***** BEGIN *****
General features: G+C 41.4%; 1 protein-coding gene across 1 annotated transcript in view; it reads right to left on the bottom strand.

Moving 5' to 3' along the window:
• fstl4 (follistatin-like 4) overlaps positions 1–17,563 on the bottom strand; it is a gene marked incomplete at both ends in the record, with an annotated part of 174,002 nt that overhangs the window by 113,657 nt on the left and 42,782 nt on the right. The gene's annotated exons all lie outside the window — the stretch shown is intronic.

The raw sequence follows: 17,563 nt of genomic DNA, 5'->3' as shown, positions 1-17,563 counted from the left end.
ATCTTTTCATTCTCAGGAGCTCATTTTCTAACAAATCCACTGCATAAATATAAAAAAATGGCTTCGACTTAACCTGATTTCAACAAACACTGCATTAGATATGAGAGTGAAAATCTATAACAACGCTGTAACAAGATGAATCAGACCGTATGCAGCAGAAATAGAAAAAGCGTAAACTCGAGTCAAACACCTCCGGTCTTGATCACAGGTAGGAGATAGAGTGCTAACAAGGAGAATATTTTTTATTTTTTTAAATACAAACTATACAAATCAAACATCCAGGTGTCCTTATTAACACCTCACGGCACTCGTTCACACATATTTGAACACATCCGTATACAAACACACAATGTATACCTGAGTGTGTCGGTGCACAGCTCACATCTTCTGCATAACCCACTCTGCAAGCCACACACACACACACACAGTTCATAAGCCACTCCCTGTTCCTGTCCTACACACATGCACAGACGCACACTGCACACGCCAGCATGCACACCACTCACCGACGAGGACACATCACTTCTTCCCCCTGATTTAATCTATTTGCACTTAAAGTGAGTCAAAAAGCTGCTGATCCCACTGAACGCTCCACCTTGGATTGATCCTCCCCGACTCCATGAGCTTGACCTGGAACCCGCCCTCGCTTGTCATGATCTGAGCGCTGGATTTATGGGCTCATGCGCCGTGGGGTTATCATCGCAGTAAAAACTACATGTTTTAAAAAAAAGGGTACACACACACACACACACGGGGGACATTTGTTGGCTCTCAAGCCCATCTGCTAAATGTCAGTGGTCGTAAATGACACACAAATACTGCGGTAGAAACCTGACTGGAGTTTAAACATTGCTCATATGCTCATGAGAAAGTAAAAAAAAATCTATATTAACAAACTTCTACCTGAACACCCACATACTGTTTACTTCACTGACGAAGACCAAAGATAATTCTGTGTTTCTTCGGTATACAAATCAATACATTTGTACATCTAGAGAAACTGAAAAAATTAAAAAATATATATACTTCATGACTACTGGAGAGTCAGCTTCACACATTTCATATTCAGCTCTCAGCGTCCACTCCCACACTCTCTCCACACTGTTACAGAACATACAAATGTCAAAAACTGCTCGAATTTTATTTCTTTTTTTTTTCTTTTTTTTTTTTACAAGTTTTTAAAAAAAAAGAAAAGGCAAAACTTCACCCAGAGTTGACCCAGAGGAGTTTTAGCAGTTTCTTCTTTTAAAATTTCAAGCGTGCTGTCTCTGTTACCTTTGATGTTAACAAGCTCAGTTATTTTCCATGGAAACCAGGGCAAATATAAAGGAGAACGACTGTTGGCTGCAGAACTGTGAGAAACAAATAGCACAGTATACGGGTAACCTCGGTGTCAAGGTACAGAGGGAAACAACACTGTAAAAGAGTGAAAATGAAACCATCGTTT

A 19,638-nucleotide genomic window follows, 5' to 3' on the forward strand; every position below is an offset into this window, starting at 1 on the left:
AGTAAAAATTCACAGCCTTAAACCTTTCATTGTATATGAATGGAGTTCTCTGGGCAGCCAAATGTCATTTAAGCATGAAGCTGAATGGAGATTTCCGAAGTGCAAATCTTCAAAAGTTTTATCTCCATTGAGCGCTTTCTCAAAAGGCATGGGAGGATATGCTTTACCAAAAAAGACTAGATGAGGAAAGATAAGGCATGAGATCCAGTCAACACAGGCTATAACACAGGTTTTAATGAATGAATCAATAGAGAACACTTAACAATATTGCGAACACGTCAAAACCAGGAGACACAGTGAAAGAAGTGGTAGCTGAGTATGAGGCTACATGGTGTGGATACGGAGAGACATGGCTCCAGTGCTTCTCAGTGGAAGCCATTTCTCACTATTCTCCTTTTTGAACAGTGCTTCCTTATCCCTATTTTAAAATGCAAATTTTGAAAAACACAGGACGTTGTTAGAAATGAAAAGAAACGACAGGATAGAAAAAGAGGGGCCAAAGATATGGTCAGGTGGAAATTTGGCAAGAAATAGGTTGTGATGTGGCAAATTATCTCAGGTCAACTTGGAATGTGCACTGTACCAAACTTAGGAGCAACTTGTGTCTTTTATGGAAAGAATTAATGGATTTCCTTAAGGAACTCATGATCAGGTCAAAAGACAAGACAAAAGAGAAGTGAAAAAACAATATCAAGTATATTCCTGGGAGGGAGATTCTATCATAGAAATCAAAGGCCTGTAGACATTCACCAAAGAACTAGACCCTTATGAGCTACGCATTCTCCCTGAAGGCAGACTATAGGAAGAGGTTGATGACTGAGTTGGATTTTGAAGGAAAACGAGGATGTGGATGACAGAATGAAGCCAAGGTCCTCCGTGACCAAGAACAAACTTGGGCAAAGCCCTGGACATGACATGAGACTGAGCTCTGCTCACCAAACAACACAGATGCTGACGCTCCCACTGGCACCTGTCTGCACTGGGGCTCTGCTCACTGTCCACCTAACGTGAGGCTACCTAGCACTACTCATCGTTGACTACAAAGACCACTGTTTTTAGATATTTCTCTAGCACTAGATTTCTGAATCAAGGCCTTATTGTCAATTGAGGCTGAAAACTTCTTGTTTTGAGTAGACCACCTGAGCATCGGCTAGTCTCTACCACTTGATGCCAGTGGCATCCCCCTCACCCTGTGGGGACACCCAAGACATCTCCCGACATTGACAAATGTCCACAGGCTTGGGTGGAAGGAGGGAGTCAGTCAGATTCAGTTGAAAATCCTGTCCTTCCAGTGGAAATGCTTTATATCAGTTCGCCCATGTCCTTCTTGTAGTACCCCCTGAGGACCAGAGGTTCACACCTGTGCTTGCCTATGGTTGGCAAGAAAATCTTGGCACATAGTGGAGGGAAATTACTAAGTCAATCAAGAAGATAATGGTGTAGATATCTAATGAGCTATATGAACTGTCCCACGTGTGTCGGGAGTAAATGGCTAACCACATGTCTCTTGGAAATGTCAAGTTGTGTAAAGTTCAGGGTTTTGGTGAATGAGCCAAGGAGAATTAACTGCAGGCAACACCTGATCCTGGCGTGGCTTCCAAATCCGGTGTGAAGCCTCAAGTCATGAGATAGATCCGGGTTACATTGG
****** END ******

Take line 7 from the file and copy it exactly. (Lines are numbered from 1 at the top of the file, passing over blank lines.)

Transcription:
AGTAAAAATTCACAGCCTTAAACCTTTCATTGTATATGAATGGAGTTCTCTGGGCAGCCAAATGTCATTTAAGCATGAAGCTGAATGGAGATTTCCGAAGTGCAAATCTTCAAAAGTTTTATCTCCATTGAGCGCTTTCTCAAAAGGCATGGGAGGATATGCTTTACCAAAAAAGACTAGATGAGGAAAGATAAGGCATGAGATCCAGTCAACACAGGCTATAACACAGGTTTTAATGAATGAATCAATAGAGAACACTTAACAATATTGCGAACACGTCAAAACCAGGAGACACAGTGAAAGAAGTGGTAGCTGAGTATGAGGCTACATGGTGTGGATACGGAGAGACATGGCTCCAGTGCTTCTCAGTGGAAGCCATTTCTCACTATTCTCCTTTTTGAACAGTGCTTCCTTATCCCTATTTTAAAATGCAAATTTTGAAAAACACAGGACGTTGTTAGAAATGAAAAGAAACGACAGGATAGAAAAAGAGGGGCCAAAGATATGGTCAGGTGGAAATTTGGCAAGAAATAGGTTGTGATGTGGCAAATTATCTCAGGTCAACTTGGAATGTGCACTGTACCAAACTTAGGAGCAACTTGTGTCTTTTATGGAAAGAATTAATGGATTTCCTTAAGGAACTCATGATCAGGTCAAAAGACAAGACAAAAGAGAAGTGAAAAAACAATATCAAGTATATTCCTGGGAGGGAGATTCTATCATAGAAATCAAAGGCCTGTAGACATTCACCAAAGAACTAGACCCTTATGAGCTACGCATTCTCCCTGAAGGCAGACTATAGGAAGAGGTTGATGACTGAGTTGGATTTTGAAGGAAAACGAGGATGTGGATGACAGAATGAAGCCAAGGTCCTCCGTGACCAAGAACAAACTTGGGCAAAGCCCTGGACATGACATGAGACTGAGCTCTGCTCACCAAACAACACAGATGCTGACGCTCCCACTGGCACCTGTCTGCACTGGGGCTCTGCTCACTGTCCACCTAACGTGAGGCTACCTAGCACTACTCATCGTTGACTACAAAGACCACTGTTTTTAGATATTTCTCTAGCACTAGATTTCTGAATCAAGGCCTTATTGTCAATTGAGGCTGAAAACTTCTTGTTTTGAGTAGACCACCTGAGCATCGGCTAGTCTCTACCACTTGATGCCAGTGGCATCCCCCTCACCCTGTGGGGACACCCAAGACATCTCCCGACATTGACAAATGTCCACAGGCTTGGGTGGAAGGAGGGAGTCAGTCAGATTCAGTTGAAAATCCTGTCCTTCCAGTGGAAATGCTTTATATCAGTTCGCCCATGTCCTTCTTGTAGTACCCCCTGAGGACCAGAGGTTCACACCTGTGCTTGCCTATGGTTGGCAAGAAAATCTTGGCACATAGTGGAGGGAAATTACTAAGTCAATCAAGAAGATAATGGTGTAGATATCTAATGAGCTATATGAACTGTCCCACGTGTGTCGGGAGTAAATGGCTAACCACATGTCTCTTGGAAATGTCAAGTTGTGTAAAGTTCAGGGTTTTGGTGAATGAGCCAAGGAGAATTAACTGCAGGCAACACCTGATCCTGGCGTGGCTTCCAAATCCGGTGTGAAGCCTCAAGTCATGAGATAGATCCGGGTTACATTGG